The tents are coming down, the models are headed to London, and exhausted New York editors, stylists, and PR reps are looking forward to spending a low-key weekend in homes they probably haven’t seen much of in the past seven days. The biannual stylistic frenzy known as Mercedes-Benz New York Fashion Week came to a close this afternoon when Donna Karan showed her spring/summer 2004 collection on West 21st Street.
Major trends to emerge from the New York catwalks included 1920s and '30s flapper and showgirl looks, 1980s superbright colors and details, use of gold metallics and champagne-colored hues, pops of yellow in menswear and entirely yellow ensembles in womenswear, corset-inspired flourishes, and nods to the old-school preps and society girls.
Here’s a brief rundown of some of the shows that were of particular interest to New York’s young and directional fashion set:

MICHAEL AND HUSHI staged a catwalk show called "Paris is Burning" which reflects the duo's obsessions with fashion, glamour and club life. The front row featured some of NYC clubland's best known personalities: supermodel Veruschka, door keeper Kenny Ken and stylist Patricia Field. The show featured black with white piping corseted dresses with theft-detector sensos for zipper pulls. A black silk and nylon taffeta bike messenger gown featured a halter made from a disassembled backpack.

At HEATHERETTE, which was sponsored by Kyoto Style, a company that promotes Japanese textiles, club looks were interspersed with beautiful, sexy pieces made with Japanese silks.

ALICE ROI was inspired by the society set. Apres swim style was reflected in velour and terry wrap dresses, miniskirts and super sexy looks designed for the younger generation of the moneyed set.

Alessandro Poddie and Matthew Morgan, the talented design team behind the new menswear label MORGAN D'ALESSANDRO, made a stunning Fashion Week debut with an impressive, highly wearable and beautifully styled collection of subtlety detailed tops, bottoms, jackets and swimsuits that merged preppy touches (striped shirting fabrics and colorful polos) with modern, funky and sexy tailoring. The line was also enriched by great Iceland-inspired graphics and well-placed, low-key adornments such as decorative stitching.

The high-energy show by CLOAK was like a speeding black, on-target, punk missile launched against fashion’s current love of color and retro preppy/surf. Designers Alexandre Plohkov and Robert Geller showed a powerful mostly black and gray collection of collared dress shirts, '80s style mesh tops, leather jackets, skimpy scarves, and knee-hugging pants modeled by a crew of long-haired, cigarette-smoking models. It was Cloak’s darkest, edgiest collection to date — and arguably its best.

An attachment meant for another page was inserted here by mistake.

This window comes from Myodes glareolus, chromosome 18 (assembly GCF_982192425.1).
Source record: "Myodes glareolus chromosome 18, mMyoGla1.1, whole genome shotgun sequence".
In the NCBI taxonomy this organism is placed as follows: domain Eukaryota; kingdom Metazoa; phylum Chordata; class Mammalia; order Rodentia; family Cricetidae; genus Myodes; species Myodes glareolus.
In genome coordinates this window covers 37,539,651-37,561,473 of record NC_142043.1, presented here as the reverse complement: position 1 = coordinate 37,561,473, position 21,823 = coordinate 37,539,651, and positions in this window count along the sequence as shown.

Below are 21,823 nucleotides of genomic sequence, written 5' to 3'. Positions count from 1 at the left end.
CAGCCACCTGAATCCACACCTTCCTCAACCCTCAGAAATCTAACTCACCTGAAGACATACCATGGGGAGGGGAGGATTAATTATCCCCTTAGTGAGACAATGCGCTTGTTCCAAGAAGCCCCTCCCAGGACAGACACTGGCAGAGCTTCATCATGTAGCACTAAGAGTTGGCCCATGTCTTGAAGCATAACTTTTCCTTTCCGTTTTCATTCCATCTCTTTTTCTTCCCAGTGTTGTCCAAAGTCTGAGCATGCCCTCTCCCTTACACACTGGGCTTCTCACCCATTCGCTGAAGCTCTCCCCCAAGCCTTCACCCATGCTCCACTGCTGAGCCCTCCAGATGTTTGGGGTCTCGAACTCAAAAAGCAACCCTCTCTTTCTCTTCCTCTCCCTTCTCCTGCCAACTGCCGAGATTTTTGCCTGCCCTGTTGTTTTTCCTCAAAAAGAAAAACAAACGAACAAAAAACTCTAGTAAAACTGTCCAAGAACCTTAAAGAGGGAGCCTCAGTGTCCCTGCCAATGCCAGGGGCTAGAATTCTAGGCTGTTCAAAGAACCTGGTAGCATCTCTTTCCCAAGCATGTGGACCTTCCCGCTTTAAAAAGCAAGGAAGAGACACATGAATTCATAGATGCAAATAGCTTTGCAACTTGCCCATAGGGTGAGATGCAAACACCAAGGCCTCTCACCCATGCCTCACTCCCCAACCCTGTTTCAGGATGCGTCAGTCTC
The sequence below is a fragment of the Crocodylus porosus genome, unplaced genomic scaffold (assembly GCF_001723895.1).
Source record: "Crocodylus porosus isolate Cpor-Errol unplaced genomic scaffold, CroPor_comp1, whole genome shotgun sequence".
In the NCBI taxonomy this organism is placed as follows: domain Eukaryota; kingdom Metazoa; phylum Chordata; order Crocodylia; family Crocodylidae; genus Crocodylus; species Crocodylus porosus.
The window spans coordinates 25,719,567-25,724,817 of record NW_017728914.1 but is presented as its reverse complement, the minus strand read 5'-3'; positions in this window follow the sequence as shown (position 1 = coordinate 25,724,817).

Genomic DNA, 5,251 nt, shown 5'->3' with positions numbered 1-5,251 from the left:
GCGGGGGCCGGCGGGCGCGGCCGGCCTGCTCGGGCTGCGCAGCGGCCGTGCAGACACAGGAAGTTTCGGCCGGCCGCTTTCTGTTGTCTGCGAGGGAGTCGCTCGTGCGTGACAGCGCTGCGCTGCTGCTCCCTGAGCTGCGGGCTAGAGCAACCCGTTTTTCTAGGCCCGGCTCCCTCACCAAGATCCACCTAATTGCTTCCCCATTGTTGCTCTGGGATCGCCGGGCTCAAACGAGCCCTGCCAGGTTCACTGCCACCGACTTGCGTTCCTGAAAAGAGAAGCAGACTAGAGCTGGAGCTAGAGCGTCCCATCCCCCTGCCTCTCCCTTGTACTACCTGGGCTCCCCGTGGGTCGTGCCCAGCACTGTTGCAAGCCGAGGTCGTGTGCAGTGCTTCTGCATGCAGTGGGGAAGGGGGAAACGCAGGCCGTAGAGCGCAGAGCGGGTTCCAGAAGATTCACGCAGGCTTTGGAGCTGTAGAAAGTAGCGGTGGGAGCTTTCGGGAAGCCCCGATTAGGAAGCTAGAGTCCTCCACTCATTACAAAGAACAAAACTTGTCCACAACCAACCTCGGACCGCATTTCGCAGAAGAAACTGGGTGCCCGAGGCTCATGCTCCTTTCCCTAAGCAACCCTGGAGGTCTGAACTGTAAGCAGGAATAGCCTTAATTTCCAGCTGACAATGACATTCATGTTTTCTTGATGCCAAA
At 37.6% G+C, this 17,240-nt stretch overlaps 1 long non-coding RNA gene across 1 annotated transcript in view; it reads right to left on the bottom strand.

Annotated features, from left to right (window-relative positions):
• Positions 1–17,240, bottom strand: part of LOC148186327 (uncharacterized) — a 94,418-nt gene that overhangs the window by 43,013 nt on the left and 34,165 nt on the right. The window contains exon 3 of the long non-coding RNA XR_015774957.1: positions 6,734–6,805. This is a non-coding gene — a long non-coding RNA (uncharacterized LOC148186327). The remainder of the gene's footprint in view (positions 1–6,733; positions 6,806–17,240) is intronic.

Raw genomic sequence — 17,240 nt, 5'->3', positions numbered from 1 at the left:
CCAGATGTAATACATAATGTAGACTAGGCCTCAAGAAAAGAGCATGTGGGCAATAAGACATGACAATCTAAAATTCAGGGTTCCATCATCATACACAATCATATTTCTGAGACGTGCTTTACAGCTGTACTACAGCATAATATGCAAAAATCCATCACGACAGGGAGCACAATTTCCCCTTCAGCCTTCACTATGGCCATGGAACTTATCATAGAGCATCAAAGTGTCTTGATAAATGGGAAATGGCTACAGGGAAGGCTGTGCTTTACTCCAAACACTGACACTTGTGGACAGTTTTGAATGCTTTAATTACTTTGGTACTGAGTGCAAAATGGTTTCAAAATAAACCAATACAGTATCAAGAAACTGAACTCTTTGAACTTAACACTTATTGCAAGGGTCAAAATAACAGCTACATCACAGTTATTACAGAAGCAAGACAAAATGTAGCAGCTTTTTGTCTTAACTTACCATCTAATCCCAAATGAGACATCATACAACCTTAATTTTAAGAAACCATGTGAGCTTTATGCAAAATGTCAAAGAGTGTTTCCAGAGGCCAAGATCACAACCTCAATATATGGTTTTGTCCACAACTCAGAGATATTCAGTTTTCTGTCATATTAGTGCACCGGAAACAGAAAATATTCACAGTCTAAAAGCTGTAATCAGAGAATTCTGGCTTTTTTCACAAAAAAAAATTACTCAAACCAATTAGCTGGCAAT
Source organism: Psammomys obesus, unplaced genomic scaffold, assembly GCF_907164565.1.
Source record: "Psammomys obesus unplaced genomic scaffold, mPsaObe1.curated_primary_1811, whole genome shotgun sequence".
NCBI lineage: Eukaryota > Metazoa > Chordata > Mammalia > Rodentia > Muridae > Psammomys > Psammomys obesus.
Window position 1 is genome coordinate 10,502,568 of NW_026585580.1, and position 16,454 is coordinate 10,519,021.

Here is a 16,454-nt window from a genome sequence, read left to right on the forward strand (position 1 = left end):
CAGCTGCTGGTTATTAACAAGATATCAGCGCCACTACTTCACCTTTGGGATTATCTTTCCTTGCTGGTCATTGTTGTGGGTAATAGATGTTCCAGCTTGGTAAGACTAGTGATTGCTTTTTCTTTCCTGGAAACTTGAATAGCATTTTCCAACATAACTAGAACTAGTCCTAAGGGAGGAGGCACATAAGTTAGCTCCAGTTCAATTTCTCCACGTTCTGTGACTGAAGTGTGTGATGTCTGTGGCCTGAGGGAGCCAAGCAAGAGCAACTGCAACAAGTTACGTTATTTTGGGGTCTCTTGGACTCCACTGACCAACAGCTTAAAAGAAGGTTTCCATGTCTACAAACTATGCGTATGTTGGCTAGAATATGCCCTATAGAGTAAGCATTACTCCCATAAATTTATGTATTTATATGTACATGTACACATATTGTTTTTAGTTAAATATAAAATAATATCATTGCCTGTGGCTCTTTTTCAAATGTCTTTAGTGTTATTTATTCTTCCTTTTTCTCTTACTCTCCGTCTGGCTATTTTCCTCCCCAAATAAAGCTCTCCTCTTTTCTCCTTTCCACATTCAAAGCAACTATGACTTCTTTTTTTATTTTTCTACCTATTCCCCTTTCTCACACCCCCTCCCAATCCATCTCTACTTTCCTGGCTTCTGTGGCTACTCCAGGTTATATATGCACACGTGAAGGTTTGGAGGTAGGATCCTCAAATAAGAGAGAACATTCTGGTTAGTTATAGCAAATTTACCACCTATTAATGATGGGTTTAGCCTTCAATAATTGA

M.R.S. presented her lovely, feminine cotton jersey collection in an intimate salon setting in a breakfast presentation. Her sorbet shades of purple, orange and green draped cotton jersey dress hugged the body and maintained the designer's signature handmade aesthetic- featuring exposed seams and loose threads.

Y & KEI offered a mix of modern pieces such as hand-knit trousers and batwing jackets with drop-dead gorgeous Great Gatsbyesque flapper dresses in leather and suede. Muted greens, lilac, ivory and champagne comprised the collection’s elegant color palette.

Denim was not the focus of the show at MAURICE MALONE. While the designer may have made his name in the denim world, he is clearly asserting his talents as a collections designer. Sexy baby doll dresses looked cute, while men walked the runway in less than inspiring surfer dude styles.

VETERAN, the new line by former Imitation of Christ partner Danny Seo and confrere Anamyn Turowski, debuted with a street-friendly collection of men’s and womenswear constructed from reworked vintage items and industrial canvas. Tops totally covered in Boy Scout patches and jackets made from green army-surplus bags — complete with the original straps, grommets and closures — added a fresh twist to the military look.

DUCKIE BROWN was the standout at the GenArt show. This menswear collection’s bright colors such as fuchsia, orange and gold were married with whimsical touches such as a different colored bucket hats layered on top of one another, which created a fun piece of parfaitlike headwear.

— Edina Sultanik Silver, New York Bureau Chief, and Christopher Blomquist, North American Features Editor